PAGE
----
Today our nation marks the 100th anniversary of the ratification of the 19th Amendment. That day marked a critical turning point in the fight for gender equality and civil rights, as half of the U.S. population immediately gained the constitutional right to vote.
While today’s anniversary will be remembered and celebrated across the country, it should also stir an extra bit of pride in Rochester. After all, as the 19th Amendment wound its way through the Congress and through state legislatures, it was referred to as the “Susan B. Anthony Amendment.”
Given this centennial, we decided to ask Rochester Beacon readers whether our community should do more to honor one of Rochester’s most important historical figures. Specifically, should we rename a major local landmark or institution after Susan B. Anthony?
In all, 133 readers responded. Here are the results:
The poll’s Question 1 asked: “Should a local landmark or institution be renamed to honor Susan B. Anthony?” Eighty-five percent of respondents said “yes,” 15 percent answered “no.”
Question 2 asked: “If you answered “yes” to Question 1, which local landmark or institution should be renamed to honor Susan B. Anthony?” The results were as follows:
- Interstate-490 (within Monroe County) – 23%
- Highland Park – 21%
- Monroe Community College – 14%
- Mt. Hope Cemetery – 7%
- Monroe County – 5%
- Genesee River (within Monroe County) – 1%
- Other – 30%
A wide array of ideas were submitted by those responding “Other.” Suggestions included:
- Main Street (perhaps to “Susan B. Anthony Boulevard”)
- The Public Market
- The Central Library
- Liberty Pole
- County Office Building
- City Hall
- The City of Rochester (to call it Anthony City)
- The Port of Rochester
- High Falls
- Durand Eastman Park
- Maplewood Park
- Convention Center
Finally, Question 3 asked readers to comment on how we might best honor Susan B. Anthony locally, and “what impact it might have both within and outside of the Rochester region.” A sampling of those answers is found at the end of this article.
Overall, even though there was little agreement on which landmark or institution should be renamed for Anthony, a significant majority of respondents favored naming something of importance to Rochester after her. And finding ways to continue to honor Anthony—as well as Frederick Douglass, for whom Rochester’s airport has been renamed—stands to reason.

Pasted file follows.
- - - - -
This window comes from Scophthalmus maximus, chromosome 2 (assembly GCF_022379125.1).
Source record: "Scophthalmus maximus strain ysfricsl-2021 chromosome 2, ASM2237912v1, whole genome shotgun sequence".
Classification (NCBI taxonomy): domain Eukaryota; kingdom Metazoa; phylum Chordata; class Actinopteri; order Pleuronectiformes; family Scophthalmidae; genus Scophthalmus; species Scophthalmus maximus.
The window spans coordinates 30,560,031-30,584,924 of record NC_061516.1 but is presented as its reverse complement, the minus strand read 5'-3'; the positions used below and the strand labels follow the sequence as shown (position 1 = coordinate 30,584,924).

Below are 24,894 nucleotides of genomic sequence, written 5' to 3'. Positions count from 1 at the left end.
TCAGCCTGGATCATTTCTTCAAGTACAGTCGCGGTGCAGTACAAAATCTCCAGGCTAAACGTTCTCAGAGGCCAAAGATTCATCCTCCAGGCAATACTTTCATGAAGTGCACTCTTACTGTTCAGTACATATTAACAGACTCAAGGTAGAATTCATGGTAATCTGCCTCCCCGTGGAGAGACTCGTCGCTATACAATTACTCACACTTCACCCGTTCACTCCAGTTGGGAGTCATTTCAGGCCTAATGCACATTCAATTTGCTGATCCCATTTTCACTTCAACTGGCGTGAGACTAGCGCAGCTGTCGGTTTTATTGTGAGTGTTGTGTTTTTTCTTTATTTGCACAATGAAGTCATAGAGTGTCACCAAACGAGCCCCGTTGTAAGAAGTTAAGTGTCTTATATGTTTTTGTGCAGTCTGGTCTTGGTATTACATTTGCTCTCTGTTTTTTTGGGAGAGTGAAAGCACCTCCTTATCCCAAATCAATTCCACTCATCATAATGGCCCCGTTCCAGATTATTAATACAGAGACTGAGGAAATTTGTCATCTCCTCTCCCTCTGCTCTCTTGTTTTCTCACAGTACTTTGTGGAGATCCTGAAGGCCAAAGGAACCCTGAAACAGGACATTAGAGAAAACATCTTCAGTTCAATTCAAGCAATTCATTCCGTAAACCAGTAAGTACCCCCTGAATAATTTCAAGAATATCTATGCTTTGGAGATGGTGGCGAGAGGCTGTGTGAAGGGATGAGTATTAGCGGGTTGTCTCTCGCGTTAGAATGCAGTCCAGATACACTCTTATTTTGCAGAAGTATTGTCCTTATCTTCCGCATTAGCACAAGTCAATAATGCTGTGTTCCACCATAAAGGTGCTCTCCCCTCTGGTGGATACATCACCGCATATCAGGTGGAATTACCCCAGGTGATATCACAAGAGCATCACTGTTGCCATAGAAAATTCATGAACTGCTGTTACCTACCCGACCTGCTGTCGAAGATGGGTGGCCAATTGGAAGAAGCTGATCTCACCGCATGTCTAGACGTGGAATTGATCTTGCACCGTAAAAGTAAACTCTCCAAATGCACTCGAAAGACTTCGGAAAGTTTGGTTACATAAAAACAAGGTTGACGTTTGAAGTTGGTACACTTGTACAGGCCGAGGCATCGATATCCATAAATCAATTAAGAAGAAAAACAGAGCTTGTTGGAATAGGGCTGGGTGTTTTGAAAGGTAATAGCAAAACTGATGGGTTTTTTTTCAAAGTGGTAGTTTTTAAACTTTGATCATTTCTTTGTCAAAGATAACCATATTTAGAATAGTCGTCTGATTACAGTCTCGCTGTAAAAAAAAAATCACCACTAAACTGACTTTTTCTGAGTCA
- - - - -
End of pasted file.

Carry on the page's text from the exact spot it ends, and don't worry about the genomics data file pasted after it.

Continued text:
After all, if the United States decided to build a Mt. Rushmore honoring the most important civil rights leaders of the past 150 years, there is a decent chance that two of the faces on that mountain would belong to long-time Rochester residents. That might be a coincidence, but it nevertheless places a responsibility on today’s Rochesterians to keep these important legacies alive.
Additionally, rather than being known as the city where Eastman Kodak declined, perhaps it would do good things for Rochester’s national image—and self-image—to be known instead as the city that two unparalleled fighters for equality called home.
Comments from survey participants (with some editing for brevity and clarity):
Before the 19th Amendment, over half of the adults in the United States were disenfranchised. It’s fair to say that democracy didn’t truly manifest in this country until 1920. Susan B. Anthony risked herself personally so that we could be a democratic country. Her daring helped us get beyond a republic ruled by a minority of the people. Her name should be known to lovers of democracy worldwide, and I’m so proud that she voted in Rochester. Let’s show our Rochester pride to the world. We changed the world here, and still can.
Given Nathaniel Rochester’s participation in the abomination that was enslaving people, alternate names should be considered for the city of Rochester. Instead, we should consider Anthony City, Douglasstown and Eastmanville, as these three were exemplars of excellence.
Having I-490 named for Susan B. Anthony would enable many people to see it, and appropriate signage could be placed along the highway to inform travelers, both local and others travelling through.
—Stephen L. Gaudioso
To honor the contributions and memory of one of our best known and most significant icons, with ties to Rochester—this would be an attraction for tourists and other visitors as well.
I would rather see the resources needed for this recognition go to the Susan B. Anthony House, where her legacy is being ably interpreted for the world today.
—Elisabeth W. Judson
(Rename) her street, the neighborhood and park with a big ceremony, and lots of dignitaries from the Woman’s Hall of Fame. It will get national attention. There also should be signs on Main Street welcoming people to the Susan B. Anthony neighborhood.
—Sheila Gissin Weinbach
Embed women’s importance to American society by convening a permanent conclave of ALL women holding ANY elective offices in Monroe County (from judges to village and town boards, county legislatures and city council), and task this group with setting and implementing goals such as setting Rochester and Monroe County as national leaders in: 1. female voter turnout; 2. female high school graduation rate; 3. female college admission rate; 4. proportion of females appointed to local company boards of directors; 5. proportion of female-owned businesses; 6. leadership in vigorous prosecutions of domestic and sexual violence crimes committed against females; 7. development of high school and college curriculums and courses teaching the histories of women’s suffrage movements worldwide; 8. raising an endowment to support high school field trips from around the U.S. for students of all genders to visit both Rochester and Seneca Falls to experience and learn the history of Upstate NY’s role in achieving women’s rights in America.
—David A. Lovenheim
Alex Zapesochny is Rochester Beacon publisher.